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JAPAN: TIAN GOU RESTAURANT

22 Feb

Tokyo is a multi-layered city.

Normally, you see shop fronts and restaurants along the street, even in major cities. But in Tokyo, the street level is less than 1/3 of what’s actually on offer. The city is so densely populated that it’s morphed into multiple floors. if you look carefully amongst the street level shop fronts, you’ll see small doors – entrances into a vast array of many, many more shops. Go down a flight of stairs and it opens up into a huge store or restaurant. Restaurants are stacked layer upon layer up the upper floors. I’m not talking about shopping malls that naturally have multiple floors, I’m talking about just shops lined along the street, but have hidden upper and lower levels.

And yet, virtually every single place is packed! It seems the locals know exactly where to go, even if places are hidden behind small doors and narrow corridors. It’s a great way to poke around and find lots of new things in every nook and cranny, but it’s also really exhausting when there is just SO much to look at and do :P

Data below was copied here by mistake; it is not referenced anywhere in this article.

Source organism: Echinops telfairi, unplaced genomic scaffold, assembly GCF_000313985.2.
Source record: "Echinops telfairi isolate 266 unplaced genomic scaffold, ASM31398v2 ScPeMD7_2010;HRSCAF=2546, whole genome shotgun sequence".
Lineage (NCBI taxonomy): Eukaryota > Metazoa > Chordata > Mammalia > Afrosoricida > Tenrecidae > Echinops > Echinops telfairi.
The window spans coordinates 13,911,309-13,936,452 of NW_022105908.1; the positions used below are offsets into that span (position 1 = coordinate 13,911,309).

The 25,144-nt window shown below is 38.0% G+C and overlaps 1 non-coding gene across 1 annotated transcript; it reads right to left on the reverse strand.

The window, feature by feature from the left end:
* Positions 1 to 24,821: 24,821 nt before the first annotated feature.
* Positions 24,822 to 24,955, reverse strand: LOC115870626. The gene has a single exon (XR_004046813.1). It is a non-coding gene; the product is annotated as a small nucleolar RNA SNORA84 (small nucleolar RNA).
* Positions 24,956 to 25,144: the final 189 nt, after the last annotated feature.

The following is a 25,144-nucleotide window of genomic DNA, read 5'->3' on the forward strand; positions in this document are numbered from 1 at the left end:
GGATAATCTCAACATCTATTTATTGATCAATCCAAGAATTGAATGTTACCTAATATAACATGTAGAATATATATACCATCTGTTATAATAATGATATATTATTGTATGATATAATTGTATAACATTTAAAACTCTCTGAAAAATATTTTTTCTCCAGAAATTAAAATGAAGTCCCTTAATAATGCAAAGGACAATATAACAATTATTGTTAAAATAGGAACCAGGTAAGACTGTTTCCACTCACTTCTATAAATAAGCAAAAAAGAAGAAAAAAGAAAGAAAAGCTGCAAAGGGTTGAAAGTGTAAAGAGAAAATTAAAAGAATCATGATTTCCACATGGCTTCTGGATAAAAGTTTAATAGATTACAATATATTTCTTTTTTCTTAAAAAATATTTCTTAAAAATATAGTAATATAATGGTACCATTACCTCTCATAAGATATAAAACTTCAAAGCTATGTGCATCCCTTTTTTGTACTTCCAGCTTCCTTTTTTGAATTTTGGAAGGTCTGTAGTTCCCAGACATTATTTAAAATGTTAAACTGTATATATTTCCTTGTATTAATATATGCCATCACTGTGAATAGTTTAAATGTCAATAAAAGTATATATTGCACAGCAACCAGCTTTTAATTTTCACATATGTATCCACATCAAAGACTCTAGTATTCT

This was how we found Tian Gou (天狗), which means “heaven dog”, literally. Why? I have no idea! We’d decided to go up a (tiny) elevator in a squashy building, and the doors opened on one of the floors. The place was packed out, it looked good, and so we decided on-the-spot to eat there :P

Was a great choice in retrospect, ‘cos the place was fabulous! Basically every dish was delish and we thoroughly enjoyed our meal. Food is just better in Japan – FACT!

Inside Tian Gou

The large, pictorial menus

Fresh home-made tofu. OMG this was amazing!!!!

Raw shrimp sashimi. Ultra creamy and sweet

Pregnant fish. Way too scary for me to eat…

Sizzling sticky rice cakes

Salad with silver fish (can you see the teeny tiny things?)

Omelette roll. So simple, but it was outstanding.

Sizzling beef steak

Roast chicken

Prawns and avocado

Coffee Jelly and ice cream, and sweet potato fritter and ice cream

Half of the dishes that we ordered :P

Happily fed

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Posted by on 22 February 2010 (Mon) in Holidays, Japan, Uncategorized

 

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